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CAIS ARCHAEOLOGICAL & CULTURAL NEWS©

 

Dayr-e Gachin, Mother of all Iranian Caravansaries Gets ID Card

 

20 October 2004

 

 

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CAIS -- The project to survey, document and clean Dayr-e Gachin (also Deir-e Gachin), mother of all Iranian caravansaries, in the National Kavir Park is completed.


The monument was originally built in the Sasanian dynastic era (334-651 CE) as a fortified fire temple and its function was changed during the Safavid dynasty.


The caravansary has four iwans to help desert winds pass through the adobe building. It now has the most complete ID card ever issued for a caravansary and if funded, experts will renovate the age-old building, said Omid Ali Sadeghi, an expert with Iranian Cultural Heritage and Tourism Organization (CHTO) in Tehran.


The caravansary’s area is 12,000 sq.m and it has 43 rooms, stately iwans, a backyard, 8 camel stables, 2 shops, one bath and mosque

 

According to Borhan-e Qate the construction was erected by Sasanian emperor Bahram V (r. 421-438 CE) while the Tarihkh-i Qum gives the name of Khosrow I (r. 531-579 CE) as the patron of the caravanserai. However, the archaeological facts tend to confirm the building may have been constructed before Emperor Khosrow, but rebuilt or repaired during his time.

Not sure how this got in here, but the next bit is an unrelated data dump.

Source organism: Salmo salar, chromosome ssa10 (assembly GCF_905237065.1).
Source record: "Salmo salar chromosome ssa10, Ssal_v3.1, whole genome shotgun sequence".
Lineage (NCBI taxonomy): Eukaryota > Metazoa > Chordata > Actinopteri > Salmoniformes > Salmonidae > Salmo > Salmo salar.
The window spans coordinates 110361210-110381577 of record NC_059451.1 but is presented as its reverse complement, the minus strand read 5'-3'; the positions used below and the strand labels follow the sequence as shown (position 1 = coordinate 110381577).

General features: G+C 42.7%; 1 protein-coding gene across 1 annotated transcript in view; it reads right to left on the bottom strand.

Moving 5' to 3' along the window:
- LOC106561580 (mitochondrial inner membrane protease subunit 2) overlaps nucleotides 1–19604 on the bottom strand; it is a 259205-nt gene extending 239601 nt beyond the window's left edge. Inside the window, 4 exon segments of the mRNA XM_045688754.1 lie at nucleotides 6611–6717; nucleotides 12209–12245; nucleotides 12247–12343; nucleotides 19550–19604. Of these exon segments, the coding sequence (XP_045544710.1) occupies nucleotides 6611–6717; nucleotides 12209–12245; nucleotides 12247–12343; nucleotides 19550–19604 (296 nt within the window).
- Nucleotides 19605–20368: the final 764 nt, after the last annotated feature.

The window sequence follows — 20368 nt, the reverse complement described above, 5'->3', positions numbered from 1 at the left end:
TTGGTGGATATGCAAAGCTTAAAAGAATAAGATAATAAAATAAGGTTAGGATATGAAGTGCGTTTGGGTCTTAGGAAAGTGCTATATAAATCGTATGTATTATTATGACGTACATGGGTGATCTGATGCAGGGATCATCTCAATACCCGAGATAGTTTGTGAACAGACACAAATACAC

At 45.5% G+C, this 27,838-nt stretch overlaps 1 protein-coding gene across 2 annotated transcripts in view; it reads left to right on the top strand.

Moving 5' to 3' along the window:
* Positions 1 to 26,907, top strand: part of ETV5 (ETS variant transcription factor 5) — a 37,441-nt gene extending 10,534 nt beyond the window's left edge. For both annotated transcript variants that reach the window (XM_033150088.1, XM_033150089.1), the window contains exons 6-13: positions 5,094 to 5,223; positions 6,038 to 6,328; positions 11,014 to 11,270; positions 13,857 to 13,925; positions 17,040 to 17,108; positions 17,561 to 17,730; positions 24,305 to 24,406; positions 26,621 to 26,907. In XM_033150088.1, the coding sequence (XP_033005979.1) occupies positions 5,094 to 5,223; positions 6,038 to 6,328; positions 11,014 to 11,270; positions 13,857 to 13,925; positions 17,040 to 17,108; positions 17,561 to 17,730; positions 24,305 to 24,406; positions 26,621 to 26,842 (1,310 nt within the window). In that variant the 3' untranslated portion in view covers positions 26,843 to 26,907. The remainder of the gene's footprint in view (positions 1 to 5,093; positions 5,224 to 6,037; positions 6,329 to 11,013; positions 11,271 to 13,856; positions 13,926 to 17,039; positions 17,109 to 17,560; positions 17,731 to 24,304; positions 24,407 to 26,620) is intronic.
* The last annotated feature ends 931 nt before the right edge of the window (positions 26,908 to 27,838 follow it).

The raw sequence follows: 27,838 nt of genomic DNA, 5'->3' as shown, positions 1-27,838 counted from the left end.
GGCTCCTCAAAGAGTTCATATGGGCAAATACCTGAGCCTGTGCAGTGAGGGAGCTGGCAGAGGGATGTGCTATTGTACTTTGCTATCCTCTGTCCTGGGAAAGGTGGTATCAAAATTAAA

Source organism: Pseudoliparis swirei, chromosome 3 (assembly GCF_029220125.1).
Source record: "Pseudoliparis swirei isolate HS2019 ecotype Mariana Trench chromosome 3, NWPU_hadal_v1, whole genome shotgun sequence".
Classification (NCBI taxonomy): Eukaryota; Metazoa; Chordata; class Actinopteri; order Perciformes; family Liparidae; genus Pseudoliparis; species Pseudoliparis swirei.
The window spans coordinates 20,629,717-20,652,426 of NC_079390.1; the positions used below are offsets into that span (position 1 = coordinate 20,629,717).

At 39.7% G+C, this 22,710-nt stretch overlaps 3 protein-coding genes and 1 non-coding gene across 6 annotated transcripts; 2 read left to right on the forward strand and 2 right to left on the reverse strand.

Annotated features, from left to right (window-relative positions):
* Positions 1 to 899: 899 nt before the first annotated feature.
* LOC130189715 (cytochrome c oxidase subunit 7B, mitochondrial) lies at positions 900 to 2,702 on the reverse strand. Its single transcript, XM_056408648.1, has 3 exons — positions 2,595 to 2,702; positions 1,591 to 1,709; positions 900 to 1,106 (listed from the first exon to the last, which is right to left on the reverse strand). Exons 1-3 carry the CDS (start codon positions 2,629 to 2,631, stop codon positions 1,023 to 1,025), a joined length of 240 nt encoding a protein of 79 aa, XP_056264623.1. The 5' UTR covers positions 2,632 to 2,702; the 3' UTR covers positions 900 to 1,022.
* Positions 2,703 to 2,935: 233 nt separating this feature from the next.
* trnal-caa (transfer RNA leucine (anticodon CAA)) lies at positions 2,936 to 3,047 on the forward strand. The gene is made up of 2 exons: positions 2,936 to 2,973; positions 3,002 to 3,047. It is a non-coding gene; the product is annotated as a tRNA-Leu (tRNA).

Dayr-i Gachin is even reflected in Iranian legend. According to the anonymous Mujmal al-tawārīkh wal-qisas (c. 520/1126-7) Dayr-i Gachin, was the place that Bahman was swallowed by a dragon and he gave his kingdom to his daughter Chīhrazād, who was known as Humāy.

 

It may be worth mentioning a suggestion made by professor David Bivar that the name Bahman could here allude to the post-Achaemenid wars of the successors, when Eumenes, the former secretary of Alexander, fought a campaign north of Esfahan and was killed, probably in the neighbourhood of Dudihak. Although the death of Eumenes took place at some distance from Dayr-i Gachin, it appears from the narrative of his campaign that he may have operated widely across the desert of central Iran and his movements may have left traces in popular legends.

 

 

 

 

 

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